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Author Topic: Antenna wire type  (Read 314 times)

Posts: 18

« on: Yesterday at 10:13:01 AM »

I am contemplating a wire dipole for 80 meters and one for 160 meters. I have looked at various wire - but is there an advantage from one to the next. How is the "woven" wire compared with solid copper? Is the gauge a big factor? I am running about 600 watts output. Thanks!


Posts: 566

« Reply #1 on: Yesterday at 02:20:32 PM »

I have used the woven wire and prefer it - BUT - it is not perfect. It kinks, and will break where it was kinked even if you do your very best to straighten it out.  Coated Flex Weave as is sold by Texas Towers and HRO is better than the bare wire. But it is pricey.  Solid wire is a poor choice as it stretches, especially in antennas as long as 80M & 160M.  Hard drawn (pre-stretched) wire is my end choice as it is half the price of Flex Weave and holds up well.

All that being said, the stranded wire you buy at Lowe's will work but will stretch over time, just not as much as solid conductor.  Be careful as retail wire can cost you more than purpose built wire (Flex Weave) even given the shipping if you don't have a Ham Radio store close enough to stop in.

Posts: 13727

« Reply #2 on: Yesterday at 03:16:45 PM »

It's more of a mechanical issue than an electrical one.  600W is less than 4A RMS into a 50 ohm load, and it
doesn't require a very big wire to handle that - #22 probably would work.

Soft-drawn copper wire (solid or stranded) only stretches when it is under sufficient tension.  Stretch might be an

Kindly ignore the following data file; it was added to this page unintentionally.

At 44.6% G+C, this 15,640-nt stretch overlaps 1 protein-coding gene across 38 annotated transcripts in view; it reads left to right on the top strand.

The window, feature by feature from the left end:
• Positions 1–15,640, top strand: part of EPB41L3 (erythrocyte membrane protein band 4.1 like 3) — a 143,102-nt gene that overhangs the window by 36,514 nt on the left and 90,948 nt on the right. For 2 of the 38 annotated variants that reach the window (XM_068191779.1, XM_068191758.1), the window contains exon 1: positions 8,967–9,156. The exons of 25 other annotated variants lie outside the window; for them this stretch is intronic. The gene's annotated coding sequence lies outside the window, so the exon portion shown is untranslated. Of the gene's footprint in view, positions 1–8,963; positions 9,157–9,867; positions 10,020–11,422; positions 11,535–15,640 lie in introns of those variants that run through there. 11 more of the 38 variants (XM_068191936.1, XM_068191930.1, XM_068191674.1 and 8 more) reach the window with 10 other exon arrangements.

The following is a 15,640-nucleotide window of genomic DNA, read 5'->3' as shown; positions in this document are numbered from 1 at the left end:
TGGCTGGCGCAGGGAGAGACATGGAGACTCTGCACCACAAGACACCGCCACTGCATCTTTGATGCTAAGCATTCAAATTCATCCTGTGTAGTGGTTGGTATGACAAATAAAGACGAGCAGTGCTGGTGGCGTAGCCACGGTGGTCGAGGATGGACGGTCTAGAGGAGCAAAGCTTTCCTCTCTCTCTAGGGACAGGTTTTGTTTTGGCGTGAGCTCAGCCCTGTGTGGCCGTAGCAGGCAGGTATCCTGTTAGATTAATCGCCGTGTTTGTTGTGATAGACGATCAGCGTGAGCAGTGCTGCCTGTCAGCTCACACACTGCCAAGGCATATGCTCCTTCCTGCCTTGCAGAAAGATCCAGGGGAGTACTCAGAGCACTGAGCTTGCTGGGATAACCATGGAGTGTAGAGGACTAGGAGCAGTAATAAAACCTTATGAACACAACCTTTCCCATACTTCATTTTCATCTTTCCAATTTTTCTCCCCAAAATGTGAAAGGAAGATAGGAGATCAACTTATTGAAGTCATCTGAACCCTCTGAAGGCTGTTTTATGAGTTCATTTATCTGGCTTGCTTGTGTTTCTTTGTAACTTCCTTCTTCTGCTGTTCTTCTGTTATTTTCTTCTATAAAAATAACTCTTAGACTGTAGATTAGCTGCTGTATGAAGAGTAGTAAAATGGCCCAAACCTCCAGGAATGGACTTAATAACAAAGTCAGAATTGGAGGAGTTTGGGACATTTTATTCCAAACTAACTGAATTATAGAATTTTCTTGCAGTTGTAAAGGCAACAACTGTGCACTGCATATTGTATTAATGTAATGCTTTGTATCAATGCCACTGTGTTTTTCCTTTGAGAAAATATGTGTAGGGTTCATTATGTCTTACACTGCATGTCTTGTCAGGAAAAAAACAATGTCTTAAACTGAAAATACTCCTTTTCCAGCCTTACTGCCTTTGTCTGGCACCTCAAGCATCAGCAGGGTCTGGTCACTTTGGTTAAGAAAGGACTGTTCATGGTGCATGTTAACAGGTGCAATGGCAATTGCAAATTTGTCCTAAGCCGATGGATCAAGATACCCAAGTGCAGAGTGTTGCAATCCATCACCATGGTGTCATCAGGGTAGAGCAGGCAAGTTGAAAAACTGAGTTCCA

issue if you are using it to guy your mast at the same time, but there is no need for that much tension on a dipole
otherwise.  (You'll never get it perfectly straight anyway.)  Even on 160m I rarely pull up more tension on the wire
than I can easily pull with one hand - probably 10 to 20 pounds at most.

Stranded wire is more flexible than solid, and that can be better when the antenna is blowing in the wind.
However, if you get solder in between the strands of the wire it becomes more brittle than solid
copper.  (So I tie the wire to an insulator to take the strain, with a pigtail that isn't under tension to make my

CopperWeld is quite strong - that's what I'd use, for example, if I had to cross a street or parking lot where
there would be other people underneath.  It is a pain to work with, however, like a big spring.  Note that
real CopperWeld is something like 30% copper, so it has a good thick layer of copper.

Stranded CopperWeld is not as good of a choice, especially for 80m and 160.  That's because the
copper coating is applied to each individual strand, so the layer is thinner than for a single conductor.  As
you go lower in frequency the skin depth gets deeper, and once significant amounts of RF start flowing through
the underlying steel the losses increase.

Don't confuse real CopperWeld with copper-plated welding wire - the copper coating on the latter is made as
thin as possible, exacerbating hysteresis losses, and it can corrode off quite quickly.  A friend put up an antenna
using such wire and it worked for one night before it became an aerial dummy load.

For a permanent antenna, a spool of #12 or #14 insulated house wire, either stranded or solid, will about as well
as anything else unless there is a safety issue, in which case use CopperWeld.  For a portable or temporary that
you are going to be putting up and taking down frequently, something like Flex-Weave makes sense, though I get
by with #18 to #24 stranded, insulated hookup wire, as it is easy to work with.  (The PVC insulation decays in
the sun, and I have to replace the smaller sizes every 2 years or so here in Oregon because the insulation
contributes a significant part of the strength of the wire.  But that isn't a problem for antennas that I set up
a few weekends a year.)

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